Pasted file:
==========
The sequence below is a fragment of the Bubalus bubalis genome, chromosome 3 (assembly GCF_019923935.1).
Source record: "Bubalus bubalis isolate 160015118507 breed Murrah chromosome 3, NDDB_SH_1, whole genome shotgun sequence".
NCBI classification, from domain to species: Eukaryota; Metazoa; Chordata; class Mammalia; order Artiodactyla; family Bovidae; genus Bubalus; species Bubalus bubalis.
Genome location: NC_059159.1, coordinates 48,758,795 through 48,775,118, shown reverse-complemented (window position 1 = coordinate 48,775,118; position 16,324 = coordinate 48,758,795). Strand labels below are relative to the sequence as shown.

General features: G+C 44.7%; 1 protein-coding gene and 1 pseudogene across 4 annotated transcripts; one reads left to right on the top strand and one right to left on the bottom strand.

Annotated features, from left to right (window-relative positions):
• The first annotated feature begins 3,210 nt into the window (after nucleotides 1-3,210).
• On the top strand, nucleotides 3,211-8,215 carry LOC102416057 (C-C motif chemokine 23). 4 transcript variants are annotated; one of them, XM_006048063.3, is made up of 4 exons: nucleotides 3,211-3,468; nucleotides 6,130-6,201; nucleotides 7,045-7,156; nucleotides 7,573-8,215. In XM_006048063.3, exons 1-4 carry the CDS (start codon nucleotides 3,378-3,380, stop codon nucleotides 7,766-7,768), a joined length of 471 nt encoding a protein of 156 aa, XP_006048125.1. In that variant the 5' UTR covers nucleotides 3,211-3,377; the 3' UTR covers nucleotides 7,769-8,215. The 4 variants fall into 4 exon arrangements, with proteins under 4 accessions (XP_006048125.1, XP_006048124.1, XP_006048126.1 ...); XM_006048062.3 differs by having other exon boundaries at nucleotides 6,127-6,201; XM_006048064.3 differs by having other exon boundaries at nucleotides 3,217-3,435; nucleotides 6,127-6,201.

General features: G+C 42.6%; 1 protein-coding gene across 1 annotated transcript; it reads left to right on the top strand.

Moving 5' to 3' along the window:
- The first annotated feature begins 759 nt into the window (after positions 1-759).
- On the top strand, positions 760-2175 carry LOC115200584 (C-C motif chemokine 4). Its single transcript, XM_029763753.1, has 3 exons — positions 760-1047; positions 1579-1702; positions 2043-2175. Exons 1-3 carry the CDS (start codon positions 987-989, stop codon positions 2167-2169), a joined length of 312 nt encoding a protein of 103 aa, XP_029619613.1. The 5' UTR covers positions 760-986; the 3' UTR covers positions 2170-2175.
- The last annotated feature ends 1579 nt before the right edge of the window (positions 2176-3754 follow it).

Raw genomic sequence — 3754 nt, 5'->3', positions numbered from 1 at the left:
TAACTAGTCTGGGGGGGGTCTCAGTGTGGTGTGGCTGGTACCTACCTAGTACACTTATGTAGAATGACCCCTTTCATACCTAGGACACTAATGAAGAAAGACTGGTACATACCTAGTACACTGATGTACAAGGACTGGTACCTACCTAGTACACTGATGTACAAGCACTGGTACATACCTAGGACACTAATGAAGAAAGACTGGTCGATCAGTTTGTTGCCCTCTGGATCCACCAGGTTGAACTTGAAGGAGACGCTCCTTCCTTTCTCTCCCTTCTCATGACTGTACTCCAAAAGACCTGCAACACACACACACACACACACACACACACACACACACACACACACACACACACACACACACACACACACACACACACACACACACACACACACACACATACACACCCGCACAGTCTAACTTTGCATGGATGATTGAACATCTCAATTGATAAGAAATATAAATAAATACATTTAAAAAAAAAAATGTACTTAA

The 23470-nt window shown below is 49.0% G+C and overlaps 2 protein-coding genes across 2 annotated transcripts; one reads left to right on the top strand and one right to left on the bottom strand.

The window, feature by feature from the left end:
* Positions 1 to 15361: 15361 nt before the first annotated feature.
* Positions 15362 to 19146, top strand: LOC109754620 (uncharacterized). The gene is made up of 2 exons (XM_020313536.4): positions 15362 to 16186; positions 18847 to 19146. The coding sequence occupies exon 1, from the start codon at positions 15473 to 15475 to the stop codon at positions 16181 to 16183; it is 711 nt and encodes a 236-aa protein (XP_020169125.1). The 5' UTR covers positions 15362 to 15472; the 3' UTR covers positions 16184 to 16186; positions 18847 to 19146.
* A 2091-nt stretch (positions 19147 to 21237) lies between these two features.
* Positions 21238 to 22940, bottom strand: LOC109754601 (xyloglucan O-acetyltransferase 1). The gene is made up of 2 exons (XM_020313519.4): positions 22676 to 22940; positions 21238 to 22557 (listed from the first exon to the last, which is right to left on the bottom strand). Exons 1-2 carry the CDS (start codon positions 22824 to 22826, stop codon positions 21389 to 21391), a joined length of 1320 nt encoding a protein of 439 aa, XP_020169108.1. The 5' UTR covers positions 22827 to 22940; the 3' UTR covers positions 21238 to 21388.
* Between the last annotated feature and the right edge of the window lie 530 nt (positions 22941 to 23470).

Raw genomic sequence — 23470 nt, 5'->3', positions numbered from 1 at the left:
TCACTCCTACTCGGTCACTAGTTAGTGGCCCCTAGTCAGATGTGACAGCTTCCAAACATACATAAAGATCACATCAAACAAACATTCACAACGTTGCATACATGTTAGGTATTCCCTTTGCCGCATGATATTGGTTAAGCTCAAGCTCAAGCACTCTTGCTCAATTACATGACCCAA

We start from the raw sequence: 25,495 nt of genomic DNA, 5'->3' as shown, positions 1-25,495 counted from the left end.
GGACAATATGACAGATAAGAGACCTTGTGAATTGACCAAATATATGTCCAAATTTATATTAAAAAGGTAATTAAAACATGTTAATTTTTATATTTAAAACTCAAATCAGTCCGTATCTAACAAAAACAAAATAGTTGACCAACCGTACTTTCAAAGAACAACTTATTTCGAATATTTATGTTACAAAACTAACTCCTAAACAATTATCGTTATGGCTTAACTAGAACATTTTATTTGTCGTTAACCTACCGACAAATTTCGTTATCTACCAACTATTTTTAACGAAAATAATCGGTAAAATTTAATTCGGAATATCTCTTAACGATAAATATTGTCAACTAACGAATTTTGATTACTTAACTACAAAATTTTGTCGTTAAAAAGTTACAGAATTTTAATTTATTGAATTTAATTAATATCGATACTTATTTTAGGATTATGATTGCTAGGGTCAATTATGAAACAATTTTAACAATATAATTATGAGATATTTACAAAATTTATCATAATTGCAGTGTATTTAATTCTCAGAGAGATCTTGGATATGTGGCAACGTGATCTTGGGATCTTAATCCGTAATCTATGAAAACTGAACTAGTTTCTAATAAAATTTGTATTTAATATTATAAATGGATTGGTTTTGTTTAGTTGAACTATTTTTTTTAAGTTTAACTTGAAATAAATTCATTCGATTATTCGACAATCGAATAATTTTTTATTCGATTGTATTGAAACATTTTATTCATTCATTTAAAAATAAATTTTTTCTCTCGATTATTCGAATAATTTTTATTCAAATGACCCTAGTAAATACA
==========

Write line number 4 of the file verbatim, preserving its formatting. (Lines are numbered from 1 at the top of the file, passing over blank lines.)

Genome location: NC_059159.1, coordinates 48,758,795 through 48,775,118, shown reverse-complemented (window position 1 = coordinate 48,775,118; position 16,324 = coordinate 48,758,795). Strand labels below are relative to the sequence as shown.